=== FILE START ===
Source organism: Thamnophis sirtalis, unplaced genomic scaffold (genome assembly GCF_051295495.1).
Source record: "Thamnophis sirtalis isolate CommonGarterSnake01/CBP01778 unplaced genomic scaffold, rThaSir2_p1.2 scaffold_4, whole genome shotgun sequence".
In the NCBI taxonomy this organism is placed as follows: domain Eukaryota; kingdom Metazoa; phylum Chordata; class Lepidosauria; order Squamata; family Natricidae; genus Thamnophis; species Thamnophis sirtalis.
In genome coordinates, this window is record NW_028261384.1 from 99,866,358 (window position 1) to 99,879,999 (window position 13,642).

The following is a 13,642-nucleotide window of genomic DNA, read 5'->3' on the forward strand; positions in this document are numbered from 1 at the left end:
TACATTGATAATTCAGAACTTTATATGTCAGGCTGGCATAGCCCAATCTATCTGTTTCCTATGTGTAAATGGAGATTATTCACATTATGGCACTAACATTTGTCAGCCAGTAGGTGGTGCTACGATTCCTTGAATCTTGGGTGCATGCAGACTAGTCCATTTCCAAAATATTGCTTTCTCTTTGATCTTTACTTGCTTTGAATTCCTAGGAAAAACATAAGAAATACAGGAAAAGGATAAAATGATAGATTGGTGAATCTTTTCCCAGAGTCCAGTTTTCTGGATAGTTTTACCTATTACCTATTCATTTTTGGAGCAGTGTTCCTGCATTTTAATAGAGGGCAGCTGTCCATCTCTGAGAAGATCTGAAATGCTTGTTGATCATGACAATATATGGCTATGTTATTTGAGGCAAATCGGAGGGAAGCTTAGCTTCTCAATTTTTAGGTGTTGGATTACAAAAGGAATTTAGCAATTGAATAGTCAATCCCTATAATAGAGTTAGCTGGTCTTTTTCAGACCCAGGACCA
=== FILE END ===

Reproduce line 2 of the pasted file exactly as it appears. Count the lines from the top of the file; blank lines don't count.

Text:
Source record: "Thamnophis sirtalis isolate CommonGarterSnake01/CBP01778 unplaced genomic scaffold, rThaSir2_p1.2 scaffold_4, whole genome shotgun sequence".